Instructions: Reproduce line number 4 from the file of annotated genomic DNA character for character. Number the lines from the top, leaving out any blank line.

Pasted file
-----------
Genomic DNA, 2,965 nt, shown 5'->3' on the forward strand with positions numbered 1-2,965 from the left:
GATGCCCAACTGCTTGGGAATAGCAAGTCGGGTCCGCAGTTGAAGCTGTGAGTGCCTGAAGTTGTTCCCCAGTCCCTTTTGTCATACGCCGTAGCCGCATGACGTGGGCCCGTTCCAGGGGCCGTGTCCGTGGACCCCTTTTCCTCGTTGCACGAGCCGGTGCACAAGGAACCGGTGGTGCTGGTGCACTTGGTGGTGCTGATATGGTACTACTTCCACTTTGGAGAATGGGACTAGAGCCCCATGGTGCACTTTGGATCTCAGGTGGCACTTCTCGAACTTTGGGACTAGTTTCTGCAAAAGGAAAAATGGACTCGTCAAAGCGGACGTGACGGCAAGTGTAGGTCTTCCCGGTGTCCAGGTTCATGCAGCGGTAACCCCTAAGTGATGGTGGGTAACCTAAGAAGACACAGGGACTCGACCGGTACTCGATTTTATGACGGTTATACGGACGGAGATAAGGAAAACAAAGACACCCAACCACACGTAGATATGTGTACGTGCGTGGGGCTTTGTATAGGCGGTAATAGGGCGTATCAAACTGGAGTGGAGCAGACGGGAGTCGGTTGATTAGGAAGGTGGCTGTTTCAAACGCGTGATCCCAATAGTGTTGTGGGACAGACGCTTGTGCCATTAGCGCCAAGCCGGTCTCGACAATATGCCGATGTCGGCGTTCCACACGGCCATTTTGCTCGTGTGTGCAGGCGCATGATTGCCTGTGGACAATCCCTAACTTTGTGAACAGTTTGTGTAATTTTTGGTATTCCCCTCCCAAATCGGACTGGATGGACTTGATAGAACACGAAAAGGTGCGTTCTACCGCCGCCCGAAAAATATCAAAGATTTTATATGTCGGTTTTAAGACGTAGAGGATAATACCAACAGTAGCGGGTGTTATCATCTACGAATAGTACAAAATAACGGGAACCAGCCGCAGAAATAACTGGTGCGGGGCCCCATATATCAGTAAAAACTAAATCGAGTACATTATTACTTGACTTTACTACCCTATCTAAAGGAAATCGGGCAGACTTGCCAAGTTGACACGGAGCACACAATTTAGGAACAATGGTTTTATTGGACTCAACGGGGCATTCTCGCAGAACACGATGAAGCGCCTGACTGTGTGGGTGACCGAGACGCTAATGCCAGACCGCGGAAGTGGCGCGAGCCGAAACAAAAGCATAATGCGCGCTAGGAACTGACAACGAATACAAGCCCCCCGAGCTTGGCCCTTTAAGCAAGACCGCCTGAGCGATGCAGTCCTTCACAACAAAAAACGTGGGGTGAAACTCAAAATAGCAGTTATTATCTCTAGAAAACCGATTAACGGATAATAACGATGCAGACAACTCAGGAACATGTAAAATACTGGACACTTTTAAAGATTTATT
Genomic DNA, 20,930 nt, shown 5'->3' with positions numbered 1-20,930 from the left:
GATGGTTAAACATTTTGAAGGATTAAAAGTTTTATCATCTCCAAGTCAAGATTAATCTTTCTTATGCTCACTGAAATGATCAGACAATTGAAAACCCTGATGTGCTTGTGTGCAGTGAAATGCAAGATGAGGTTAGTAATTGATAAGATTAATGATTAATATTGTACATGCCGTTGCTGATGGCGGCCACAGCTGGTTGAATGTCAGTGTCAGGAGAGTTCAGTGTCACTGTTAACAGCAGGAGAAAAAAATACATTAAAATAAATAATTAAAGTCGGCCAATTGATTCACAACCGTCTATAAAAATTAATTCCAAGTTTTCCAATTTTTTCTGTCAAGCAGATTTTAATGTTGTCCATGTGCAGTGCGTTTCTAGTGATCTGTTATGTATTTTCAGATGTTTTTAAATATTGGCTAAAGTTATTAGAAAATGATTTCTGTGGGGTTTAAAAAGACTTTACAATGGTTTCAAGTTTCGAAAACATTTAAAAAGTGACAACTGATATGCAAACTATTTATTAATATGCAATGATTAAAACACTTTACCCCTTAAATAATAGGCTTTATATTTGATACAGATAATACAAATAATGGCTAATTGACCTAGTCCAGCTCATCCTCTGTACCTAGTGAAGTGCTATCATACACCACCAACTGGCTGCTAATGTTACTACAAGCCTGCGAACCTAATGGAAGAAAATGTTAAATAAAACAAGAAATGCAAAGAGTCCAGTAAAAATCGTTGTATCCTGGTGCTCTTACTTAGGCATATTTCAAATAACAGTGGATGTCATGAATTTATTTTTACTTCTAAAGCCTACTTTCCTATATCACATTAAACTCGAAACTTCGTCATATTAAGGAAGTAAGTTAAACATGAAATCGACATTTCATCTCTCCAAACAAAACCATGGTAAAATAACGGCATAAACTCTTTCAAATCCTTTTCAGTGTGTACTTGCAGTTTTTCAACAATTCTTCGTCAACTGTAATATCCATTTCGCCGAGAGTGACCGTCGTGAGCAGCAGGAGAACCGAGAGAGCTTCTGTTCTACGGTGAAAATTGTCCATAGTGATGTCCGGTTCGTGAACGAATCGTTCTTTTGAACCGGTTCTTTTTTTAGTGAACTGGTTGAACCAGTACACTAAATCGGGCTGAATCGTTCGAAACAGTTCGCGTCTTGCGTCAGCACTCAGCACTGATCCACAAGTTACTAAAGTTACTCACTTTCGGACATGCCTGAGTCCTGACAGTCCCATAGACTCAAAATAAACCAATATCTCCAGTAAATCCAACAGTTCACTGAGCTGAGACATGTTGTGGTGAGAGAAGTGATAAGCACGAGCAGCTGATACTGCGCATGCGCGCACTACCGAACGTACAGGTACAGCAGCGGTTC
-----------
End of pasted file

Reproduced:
GATGGTTAAACATTTTGAAGGATTAAAAGTTTTATCATCTCCAAGTCAAGATTAATCTTTCTTATGCTCACTGAAATGATCAGACAATTGAAAACCCTGATGTGCTTGTGTGCAGTGAAATGCAAGATGAGGTTAGTAATTGATAAGATTAATGATTAATATTGTACATGCCGTTGCTGATGGCGGCCACAGCTGGTTGAATGTCAGTGTCAGGAGAGTTCAGTGTCACTGTTAACAGCAGGAGAAAAAAATACATTAAAATAAATAATTAAAGTCGGCCAATTGATTCACAACCGTCTATAAAAATTAATTCCAAGTTTTCCAATTTTTTCTGTCAAGCAGATTTTAATGTTGTCCATGTGCAGTGCGTTTCTAGTGATCTGTTATGTATTTTCAGATGTTTTTAAATATTGGCTAAAGTTATTAGAAAATGATTTCTGTGGGGTTTAAAAAGACTTTACAATGGTTTCAAGTTTCGAAAACATTTAAAAAGTGACAACTGATATGCAAACTATTTATTAATATGCAATGATTAAAACACTTTACCCCTTAAATAATAGGCTTTATATTTGATACAGATAATACAAATAATGGCTAATTGACCTAGTCCAGCTCATCCTCTGTACCTAGTGAAGTGCTATCATACACCACCAACTGGCTGCTAATGTTACTACAAGCCTGCGAACCTAATGGAAGAAAATGTTAAATAAAACAAGAAATGCAAAGAGTCCAGTAAAAATCGTTGTATCCTGGTGCTCTTACTTAGGCATATTTCAAATAACAGTGGATGTCATGAATTTATTTTTACTTCTAAAGCCTACTTTCCTATATCACATTAAACTCGAAACTTCGTCATATTAAGGAAGTAAGTTAAACATGAAATCGACATTTCATCTCTCCAAACAAAACCATGGTAAAATAACGGCATAAACTCTTTCAAATCCTTTTCAGTGTGTACTTGCAGTTTTTCAACAATTCTTCGTCAACTGTAATATCCATTTCGCCGAGAGTGACCGTCGTGAGCAGCAGGAGAACCGAGAGAGCTTCTGTTCTACGGTGAAAATTGTCCATAGTGATGTCCGGTTCGTGAACGAATCGTTCTTTTGAACCGGTTCTTTTTTTAGTGAACTGGTTGAACCAGTACACTAAATCGGGCTGAATCGTTCGAAACAGTTCGCGTCTTGCGTCAGCACTCAGCACTGATCCACAAGTTACTAAAGTTACTCACTTTCGGACATGCCTGAGTCCTGACAGTCCCATAGACTCAAAATAAACCAATATCTCCAGTAAATCCAACAGTTCACTGAGCTGAGACATGTTGTGGTGAGAGAAGTGATAAGCACGAGCAGCTGATACTGCGCATGCGCGCACTACCGAACGTACAGGTACAGCAGCGGTTC